In the meantime it had become fully light and movement by closed formations across the open ground to retake the redoubt would have been prohibitively costly. Therefore in order to ascertain the situation for himself, Oberst Ellison accompanied by four officers armed with rifles and a plentiful supply of ammunition set out from the command post through the wood to the north and then made their way to the rearmost trenches of the Basson redoubt where they were met by Italian small arms fire. They succeeded in reaching the rear positions where they found eight Landesschützen soldiers who had been cut off in the withdrawal of the previous evening. There the small group engaged the as yet undetermined number of Italian occupiers for the next two and a half hours. They cleared the enemy of the outlying trenches and kept the remainder under cover within the redoubt.

In the meantime the supporting fire of the guns at Verle and Lusern were interdicting any possible withdrawal route for the Italians at Basson. With their situation now increasingly untenable, the Italians capitulated following Ellison's demand that they should lay down their arms. Oberst Ellison accepted the surrender of 353 enemy officers, NCOs and soldiers, had them assembled and escorted to his command post while in the meantime his four officers occupied the forward positions of the redoubt.[1] Ellison then ordered the two Landesschützen companies in the woods to reoccupy the redoubt, assemble the Italian weapons and bury the dead. The Italian losses were 22 officers and 219 NCOs and soldiers killed. Among the severely wounded was the gallant commanding officer of the 115th Infantry Regiment, Colonello Riveri. The Austrians had additionally captured a regimental banner, over 600 small arms, around 100,000 rounds of ammunition and other material.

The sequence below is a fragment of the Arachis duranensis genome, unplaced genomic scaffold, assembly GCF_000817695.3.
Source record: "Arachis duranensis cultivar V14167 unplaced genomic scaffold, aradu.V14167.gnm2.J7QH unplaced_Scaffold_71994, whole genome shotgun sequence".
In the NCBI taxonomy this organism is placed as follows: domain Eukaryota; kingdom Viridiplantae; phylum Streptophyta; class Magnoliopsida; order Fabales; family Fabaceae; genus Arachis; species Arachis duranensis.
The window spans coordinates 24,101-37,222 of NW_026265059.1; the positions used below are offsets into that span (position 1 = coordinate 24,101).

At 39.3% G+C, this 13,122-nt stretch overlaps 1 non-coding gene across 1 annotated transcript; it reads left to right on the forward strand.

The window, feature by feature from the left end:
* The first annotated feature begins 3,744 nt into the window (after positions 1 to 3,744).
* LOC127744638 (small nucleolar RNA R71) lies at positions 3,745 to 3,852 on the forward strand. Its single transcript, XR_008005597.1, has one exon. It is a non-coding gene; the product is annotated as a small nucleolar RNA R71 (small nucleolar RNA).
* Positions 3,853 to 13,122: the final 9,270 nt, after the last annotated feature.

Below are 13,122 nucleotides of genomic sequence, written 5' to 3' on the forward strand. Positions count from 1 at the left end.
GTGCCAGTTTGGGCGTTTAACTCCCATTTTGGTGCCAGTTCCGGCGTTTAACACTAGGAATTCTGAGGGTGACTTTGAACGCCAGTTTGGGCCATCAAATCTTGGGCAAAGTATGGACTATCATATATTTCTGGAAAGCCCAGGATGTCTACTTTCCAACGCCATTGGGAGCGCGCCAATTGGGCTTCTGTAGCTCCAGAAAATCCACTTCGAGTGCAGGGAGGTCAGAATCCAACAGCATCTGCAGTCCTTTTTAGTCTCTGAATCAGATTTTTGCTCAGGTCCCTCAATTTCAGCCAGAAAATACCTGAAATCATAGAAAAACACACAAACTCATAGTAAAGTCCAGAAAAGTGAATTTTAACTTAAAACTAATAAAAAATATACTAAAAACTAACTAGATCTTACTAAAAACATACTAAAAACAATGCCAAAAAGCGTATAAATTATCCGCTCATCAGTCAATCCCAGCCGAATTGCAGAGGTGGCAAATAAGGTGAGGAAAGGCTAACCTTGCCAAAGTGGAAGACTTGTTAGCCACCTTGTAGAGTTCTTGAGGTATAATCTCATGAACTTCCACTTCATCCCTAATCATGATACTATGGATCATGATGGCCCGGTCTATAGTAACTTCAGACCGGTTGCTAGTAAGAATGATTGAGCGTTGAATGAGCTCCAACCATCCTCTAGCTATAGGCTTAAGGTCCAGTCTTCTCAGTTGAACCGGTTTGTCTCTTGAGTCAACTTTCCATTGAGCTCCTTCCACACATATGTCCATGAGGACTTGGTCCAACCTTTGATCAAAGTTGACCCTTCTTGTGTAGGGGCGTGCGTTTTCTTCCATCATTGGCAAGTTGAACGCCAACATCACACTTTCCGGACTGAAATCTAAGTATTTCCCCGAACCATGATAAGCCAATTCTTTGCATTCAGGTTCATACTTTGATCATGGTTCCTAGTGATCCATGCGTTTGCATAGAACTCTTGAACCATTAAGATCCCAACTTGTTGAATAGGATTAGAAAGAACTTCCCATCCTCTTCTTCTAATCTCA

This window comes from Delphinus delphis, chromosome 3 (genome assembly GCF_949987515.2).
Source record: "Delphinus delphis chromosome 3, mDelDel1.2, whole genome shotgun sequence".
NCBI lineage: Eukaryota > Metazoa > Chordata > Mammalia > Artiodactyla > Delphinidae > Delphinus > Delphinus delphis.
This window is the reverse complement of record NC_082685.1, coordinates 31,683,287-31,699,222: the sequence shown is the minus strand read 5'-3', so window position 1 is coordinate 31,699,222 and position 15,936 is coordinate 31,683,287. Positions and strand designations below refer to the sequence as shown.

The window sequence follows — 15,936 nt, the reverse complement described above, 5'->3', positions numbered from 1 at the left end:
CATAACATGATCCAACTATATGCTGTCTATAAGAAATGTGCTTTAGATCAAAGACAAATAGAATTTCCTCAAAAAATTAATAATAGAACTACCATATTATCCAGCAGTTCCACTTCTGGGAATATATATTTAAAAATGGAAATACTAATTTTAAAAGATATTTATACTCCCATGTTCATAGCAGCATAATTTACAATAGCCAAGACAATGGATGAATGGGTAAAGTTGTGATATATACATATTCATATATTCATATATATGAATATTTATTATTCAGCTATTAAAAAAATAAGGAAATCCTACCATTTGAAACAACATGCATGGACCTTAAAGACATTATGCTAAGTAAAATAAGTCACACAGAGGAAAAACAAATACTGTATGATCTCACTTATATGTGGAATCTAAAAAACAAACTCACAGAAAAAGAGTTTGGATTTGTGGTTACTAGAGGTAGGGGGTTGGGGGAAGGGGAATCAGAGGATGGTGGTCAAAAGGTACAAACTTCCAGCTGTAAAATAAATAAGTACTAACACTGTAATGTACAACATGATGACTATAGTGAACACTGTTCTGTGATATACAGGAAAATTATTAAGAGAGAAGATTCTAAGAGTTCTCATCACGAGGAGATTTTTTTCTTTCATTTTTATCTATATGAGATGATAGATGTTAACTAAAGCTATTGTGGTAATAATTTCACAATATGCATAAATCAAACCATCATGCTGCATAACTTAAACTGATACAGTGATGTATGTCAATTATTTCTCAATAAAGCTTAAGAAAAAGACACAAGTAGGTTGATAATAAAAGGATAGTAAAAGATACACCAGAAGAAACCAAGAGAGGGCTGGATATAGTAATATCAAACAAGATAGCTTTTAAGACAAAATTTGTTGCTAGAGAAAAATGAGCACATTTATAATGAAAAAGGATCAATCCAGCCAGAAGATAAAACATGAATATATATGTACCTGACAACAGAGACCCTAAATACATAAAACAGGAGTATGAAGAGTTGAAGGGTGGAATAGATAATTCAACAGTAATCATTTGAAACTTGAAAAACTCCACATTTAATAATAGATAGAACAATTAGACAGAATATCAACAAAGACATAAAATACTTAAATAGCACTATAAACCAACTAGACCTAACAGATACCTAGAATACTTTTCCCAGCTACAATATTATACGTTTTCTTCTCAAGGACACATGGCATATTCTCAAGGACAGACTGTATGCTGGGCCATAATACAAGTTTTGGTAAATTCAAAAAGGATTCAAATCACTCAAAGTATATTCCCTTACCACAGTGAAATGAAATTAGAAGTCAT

For his decisive action at Basson, Oberst Ellison would be awarded the Knight’s Cross of the Military Maria Theresia Order at the 180th Promotion on the 17th of August 1917 at Villa Wartholz. On the 6th of October he assumed command of the Group von Ellison, Vezzena-Lafraun and the 43rd Landwehr Infantry Brigade on the 20th of May 1916. Oberst von Ellison led the 43rd Brigade during the May 1916 offensive as part of the III Corps against Monte Kempel and then south into the Asiago Plateau. On the 3rd of October 1916 he was appointed commander of the 1st Kaiserjäger Brigade which he led in the difficult high alpine struggle for Monte Pasubio. Promoted to Generalmajor on the 15th of August 1917 he became commander of the II Tyrolean Defence Sector in January 1918 and finally was appointed as the commander of the Austro-Hungarian Aviation Forces.

Having been raised to an Austrian Barony following his award of the MMThO, Freiherr Ellison retired in January 1919 and settled in Graz. Following Austria's incorporation into the German Reich in March 1938 he was honoured on the 25th anniversary of the battle of Tannenberg on the 27th of August 1938 by being promoted to the charakter or brevet rank of Generalleutnant in the German Army.[2] He died on the11th of November 1947 at St. Stefan ob Stainz in Styria.

[1] Der Militär-Maria-Theresien-Orden: Die Auszeichnungen im Weltkrieg 1914-1918, Wien 1944.


[2] Die Generale des Heeres, Band 3, Bradley/Hildebrand/Rövekamp, Biblio Verlag, Osnabrück 1994.